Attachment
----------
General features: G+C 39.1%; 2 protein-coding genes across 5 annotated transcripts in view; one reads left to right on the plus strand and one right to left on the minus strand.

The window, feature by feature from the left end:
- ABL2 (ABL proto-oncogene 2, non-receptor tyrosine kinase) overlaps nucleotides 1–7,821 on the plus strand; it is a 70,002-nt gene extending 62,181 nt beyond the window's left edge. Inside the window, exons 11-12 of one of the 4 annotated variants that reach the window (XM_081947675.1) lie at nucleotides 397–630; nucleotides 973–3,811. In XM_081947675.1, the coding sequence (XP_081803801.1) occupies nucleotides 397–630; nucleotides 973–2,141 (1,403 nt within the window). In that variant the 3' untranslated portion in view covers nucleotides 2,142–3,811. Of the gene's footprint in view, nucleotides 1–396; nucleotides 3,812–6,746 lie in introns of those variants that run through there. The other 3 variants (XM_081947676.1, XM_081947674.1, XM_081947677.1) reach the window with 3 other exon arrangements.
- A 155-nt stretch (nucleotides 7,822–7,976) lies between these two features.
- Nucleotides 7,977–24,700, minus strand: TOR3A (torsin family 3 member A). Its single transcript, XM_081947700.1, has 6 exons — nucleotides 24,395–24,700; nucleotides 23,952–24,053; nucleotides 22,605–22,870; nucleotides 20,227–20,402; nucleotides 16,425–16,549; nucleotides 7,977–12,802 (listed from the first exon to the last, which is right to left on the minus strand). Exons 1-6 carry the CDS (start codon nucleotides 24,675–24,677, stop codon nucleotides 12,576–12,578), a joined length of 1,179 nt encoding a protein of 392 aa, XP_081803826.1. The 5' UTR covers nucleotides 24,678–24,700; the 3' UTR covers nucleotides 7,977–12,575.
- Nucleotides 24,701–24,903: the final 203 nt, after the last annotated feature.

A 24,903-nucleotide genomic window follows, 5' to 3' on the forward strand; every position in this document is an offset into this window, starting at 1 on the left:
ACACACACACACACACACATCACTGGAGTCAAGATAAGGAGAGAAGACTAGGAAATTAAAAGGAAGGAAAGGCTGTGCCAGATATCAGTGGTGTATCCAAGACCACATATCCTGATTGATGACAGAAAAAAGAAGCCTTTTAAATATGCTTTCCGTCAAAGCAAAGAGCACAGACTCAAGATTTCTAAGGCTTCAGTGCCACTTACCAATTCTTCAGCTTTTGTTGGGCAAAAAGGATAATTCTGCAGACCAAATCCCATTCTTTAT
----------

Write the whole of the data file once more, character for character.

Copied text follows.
General features: G+C 39.1%; 2 protein-coding genes across 5 annotated transcripts in view; one reads left to right on the plus strand and one right to left on the minus strand.

The window, feature by feature from the left end:
- ABL2 (ABL proto-oncogene 2, non-receptor tyrosine kinase) overlaps nucleotides 1–7,821 on the plus strand; it is a 70,002-nt gene extending 62,181 nt beyond the window's left edge. Inside the window, exons 11-12 of one of the 4 annotated variants that reach the window (XM_081947675.1) lie at nucleotides 397–630; nucleotides 973–3,811. In XM_081947675.1, the coding sequence (XP_081803801.1) occupies nucleotides 397–630; nucleotides 973–2,141 (1,403 nt within the window). In that variant the 3' untranslated portion in view covers nucleotides 2,142–3,811. Of the gene's footprint in view, nucleotides 1–396; nucleotides 3,812–6,746 lie in introns of those variants that run through there. The other 3 variants (XM_081947676.1, XM_081947674.1, XM_081947677.1) reach the window with 3 other exon arrangements.
- A 155-nt stretch (nucleotides 7,822–7,976) lies between these two features.
- Nucleotides 7,977–24,700, minus strand: TOR3A (torsin family 3 member A). Its single transcript, XM_081947700.1, has 6 exons — nucleotides 24,395–24,700; nucleotides 23,952–24,053; nucleotides 22,605–22,870; nucleotides 20,227–20,402; nucleotides 16,425–16,549; nucleotides 7,977–12,802 (listed from the first exon to the last, which is right to left on the minus strand). Exons 1-6 carry the CDS (start codon nucleotides 24,675–24,677, stop codon nucleotides 12,576–12,578), a joined length of 1,179 nt encoding a protein of 392 aa, XP_081803826.1. The 5' UTR covers nucleotides 24,678–24,700; the 3' UTR covers nucleotides 7,977–12,575.
- Nucleotides 24,701–24,903: the final 203 nt, after the last annotated feature.

A 24,903-nucleotide genomic window follows, 5' to 3' on the forward strand; every position in this document is an offset into this window, starting at 1 on the left:
ACACACACACACACACACATCACTGGAGTCAAGATAAGGAGAGAAGACTAGGAAATTAAAAGGAAGGAAAGGCTGTGCCAGATATCAGTGGTGTATCCAAGACCACATATCCTGATTGATGACAGAAAAAAGAAGCCTTTTAAATATGCTTTCCGTCAAAGCAAAGAGCACAGACTCAAGATTTCTAAGGCTTCAGTGCCACTTACCAATTCTTCAGCTTTTGTTGGGCAAAAAGGATAATTCTGCAGACCAAATCCCATTCTTTAT